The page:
Emirates is now serving Christchurch with an A380 superjumbo, with the first of its daily services to the southern city touching down earlier today.
The airline will now have five super jumbos flying into this country every day with one of the flights to Auckland coming direct from Dubai, until last week the longest route in the world.
The Christchurch flight arriving to an enthusiastic crowd who had waited for the aircraft in a viewing area especially set up for the day by Christchurch International Airport near the runway touchdown point, dubbed Planespotters Park.
The aircraft, commanded by captain Shane Russell, formerly of Christchurch, taxied through a ceremonial water-cannon salute before parking directly in view of guests.
Later, another former Christchurch pilot, captain Alastair Reilly, was at the controls on the first outbound A380.
The airline arrived in New Zealand in 2003 and has carried 5.86 million passengers to and from the country since then. The new planes will increase capacity to 2500 seats a day.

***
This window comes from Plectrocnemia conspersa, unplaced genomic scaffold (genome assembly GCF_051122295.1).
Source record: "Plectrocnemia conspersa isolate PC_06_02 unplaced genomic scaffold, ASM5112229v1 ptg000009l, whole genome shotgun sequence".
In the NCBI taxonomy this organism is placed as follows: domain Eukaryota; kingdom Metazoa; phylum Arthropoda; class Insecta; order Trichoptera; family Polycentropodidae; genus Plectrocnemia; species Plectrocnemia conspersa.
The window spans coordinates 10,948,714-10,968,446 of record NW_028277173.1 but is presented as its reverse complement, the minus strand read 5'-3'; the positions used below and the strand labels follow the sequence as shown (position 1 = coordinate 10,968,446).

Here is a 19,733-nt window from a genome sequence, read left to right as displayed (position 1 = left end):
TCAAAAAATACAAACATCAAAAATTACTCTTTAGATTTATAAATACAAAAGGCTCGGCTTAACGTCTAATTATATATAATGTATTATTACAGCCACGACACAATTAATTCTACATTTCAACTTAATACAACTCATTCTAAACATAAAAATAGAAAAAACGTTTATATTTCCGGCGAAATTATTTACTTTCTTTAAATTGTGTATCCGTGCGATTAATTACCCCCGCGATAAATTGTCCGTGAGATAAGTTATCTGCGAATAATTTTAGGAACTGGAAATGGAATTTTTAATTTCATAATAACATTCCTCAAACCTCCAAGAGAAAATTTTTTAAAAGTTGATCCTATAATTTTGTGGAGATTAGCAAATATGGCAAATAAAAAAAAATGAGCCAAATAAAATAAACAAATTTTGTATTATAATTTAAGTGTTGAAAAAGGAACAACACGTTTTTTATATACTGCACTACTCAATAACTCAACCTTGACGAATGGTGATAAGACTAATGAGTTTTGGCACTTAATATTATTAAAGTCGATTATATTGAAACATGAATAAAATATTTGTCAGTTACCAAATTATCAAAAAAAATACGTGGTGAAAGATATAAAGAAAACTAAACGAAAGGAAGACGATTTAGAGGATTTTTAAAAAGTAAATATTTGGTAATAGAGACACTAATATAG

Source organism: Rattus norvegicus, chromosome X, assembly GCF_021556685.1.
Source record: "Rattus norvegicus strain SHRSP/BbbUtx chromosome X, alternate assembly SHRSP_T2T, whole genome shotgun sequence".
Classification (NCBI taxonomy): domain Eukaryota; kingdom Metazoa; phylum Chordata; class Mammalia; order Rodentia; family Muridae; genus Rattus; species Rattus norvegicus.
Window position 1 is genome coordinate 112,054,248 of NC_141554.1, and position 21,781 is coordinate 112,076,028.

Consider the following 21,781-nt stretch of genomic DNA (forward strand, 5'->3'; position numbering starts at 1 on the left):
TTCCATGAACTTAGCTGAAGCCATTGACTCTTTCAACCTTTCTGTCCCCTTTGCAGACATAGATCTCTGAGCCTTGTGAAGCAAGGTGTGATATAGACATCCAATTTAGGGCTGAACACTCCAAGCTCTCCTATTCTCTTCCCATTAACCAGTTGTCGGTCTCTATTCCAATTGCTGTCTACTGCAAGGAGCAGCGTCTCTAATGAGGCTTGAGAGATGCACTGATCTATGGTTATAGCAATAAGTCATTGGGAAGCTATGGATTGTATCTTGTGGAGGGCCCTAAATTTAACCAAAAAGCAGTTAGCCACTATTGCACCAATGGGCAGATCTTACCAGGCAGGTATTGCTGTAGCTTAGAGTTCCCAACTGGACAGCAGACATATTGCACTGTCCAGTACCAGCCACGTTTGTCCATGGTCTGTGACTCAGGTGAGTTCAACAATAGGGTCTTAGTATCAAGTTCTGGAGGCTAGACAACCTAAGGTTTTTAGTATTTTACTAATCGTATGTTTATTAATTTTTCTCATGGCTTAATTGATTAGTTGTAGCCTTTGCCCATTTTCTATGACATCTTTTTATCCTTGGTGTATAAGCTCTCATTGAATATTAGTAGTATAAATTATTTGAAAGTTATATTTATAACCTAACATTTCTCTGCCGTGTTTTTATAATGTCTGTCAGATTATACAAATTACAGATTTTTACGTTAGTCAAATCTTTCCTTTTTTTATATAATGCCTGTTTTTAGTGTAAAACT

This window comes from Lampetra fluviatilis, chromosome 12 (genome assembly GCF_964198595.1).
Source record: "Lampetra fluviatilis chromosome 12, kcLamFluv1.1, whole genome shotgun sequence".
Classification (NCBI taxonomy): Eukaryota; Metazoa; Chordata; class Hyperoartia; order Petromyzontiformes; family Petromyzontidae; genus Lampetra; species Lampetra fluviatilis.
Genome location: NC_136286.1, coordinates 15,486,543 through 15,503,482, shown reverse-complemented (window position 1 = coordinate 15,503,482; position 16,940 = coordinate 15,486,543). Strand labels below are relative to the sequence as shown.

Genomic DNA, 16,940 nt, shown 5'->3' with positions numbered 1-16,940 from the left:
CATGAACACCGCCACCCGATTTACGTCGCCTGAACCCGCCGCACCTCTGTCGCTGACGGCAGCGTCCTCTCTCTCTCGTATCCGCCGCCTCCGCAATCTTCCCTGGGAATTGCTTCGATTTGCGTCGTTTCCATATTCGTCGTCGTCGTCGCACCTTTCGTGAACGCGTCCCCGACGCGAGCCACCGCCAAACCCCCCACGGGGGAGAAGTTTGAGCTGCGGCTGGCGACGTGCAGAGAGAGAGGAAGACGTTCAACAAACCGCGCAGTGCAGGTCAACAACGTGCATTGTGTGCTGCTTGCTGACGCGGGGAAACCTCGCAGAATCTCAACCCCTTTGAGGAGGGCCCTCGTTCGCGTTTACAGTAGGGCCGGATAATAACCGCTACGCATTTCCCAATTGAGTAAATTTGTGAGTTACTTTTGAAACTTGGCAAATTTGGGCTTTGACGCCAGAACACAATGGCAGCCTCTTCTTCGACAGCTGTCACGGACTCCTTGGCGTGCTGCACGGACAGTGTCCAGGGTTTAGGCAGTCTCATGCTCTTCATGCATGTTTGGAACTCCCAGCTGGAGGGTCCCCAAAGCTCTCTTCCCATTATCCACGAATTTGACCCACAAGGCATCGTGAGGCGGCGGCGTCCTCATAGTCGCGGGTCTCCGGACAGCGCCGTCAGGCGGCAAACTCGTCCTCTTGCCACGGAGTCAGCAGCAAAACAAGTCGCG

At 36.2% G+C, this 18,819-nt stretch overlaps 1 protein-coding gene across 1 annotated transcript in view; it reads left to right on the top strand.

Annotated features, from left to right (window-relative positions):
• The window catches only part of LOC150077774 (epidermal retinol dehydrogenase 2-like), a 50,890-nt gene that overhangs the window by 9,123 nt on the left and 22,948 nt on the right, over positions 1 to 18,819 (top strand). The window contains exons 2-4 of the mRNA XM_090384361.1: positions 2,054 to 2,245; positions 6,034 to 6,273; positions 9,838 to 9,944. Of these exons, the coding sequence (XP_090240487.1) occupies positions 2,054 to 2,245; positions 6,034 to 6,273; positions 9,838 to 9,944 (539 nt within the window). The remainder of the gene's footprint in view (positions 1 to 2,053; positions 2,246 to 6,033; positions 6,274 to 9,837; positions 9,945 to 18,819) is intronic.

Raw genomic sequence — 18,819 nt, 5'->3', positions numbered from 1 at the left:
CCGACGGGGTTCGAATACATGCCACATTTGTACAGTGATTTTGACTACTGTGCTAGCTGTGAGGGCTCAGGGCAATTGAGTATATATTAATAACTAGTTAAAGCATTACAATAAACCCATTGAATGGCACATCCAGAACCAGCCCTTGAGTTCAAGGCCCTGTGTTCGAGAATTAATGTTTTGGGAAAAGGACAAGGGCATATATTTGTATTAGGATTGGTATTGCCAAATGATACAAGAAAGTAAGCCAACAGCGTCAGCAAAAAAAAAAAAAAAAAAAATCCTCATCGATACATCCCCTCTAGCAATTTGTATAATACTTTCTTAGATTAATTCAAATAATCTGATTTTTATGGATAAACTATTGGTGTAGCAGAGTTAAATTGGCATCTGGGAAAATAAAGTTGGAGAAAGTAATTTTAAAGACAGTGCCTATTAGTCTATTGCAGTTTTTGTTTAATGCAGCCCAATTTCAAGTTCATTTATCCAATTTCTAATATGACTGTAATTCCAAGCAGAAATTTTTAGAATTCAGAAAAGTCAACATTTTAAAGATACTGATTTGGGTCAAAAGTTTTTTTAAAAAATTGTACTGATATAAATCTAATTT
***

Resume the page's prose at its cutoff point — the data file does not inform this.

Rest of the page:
Four Emirates super jumbos now on the ground at Auckland at one time in the afternoon is the highest number of the aircraft in one place outside the airline's Dubai base.
While one of the flights flies the direct 14,200km route to Dubai, the others cross the Tasman and then fly on to the Middle Eastern hub. One of the flights from Auckland flies via Brisbane to Bangkok.
The double decker can seat 14 in first class, 76 in business class and 399 in economy class. The Boeing 777-200LR aircraft that had operated the route since March had 266 seats and the airline said high demand persuaded it to put on the bigger plane which has lavish premium cabins including showers in first class and access to a bar for all those on the upper deck.
Figures released today show the airline's transtasman traffic has grown from 533,900 in 2010 to 761,200 last year, an increase of 30 per cent. Emirates has about 12 per cent of the transtasman market.
Rival Qatar Airways will compete directly against Emirates from next February when it starts direct flights to Doha. Qatar will operate the daily flights with a Boeing 777.
Like a growing number of carriers, Emirates has benefited from New Zealand's attractiveness as an international tourist destination and strong growth in outbound travel by Kiwis.
Emirates is the biggest customer for Airbus' A380s whose sales have been sluggish.
The airline currently has 84 Airbus A380s in its fleet of 250 aircraft, with another 58 on order.
Air India claimed the longest flight last week with a service from Delhi to San Francisco.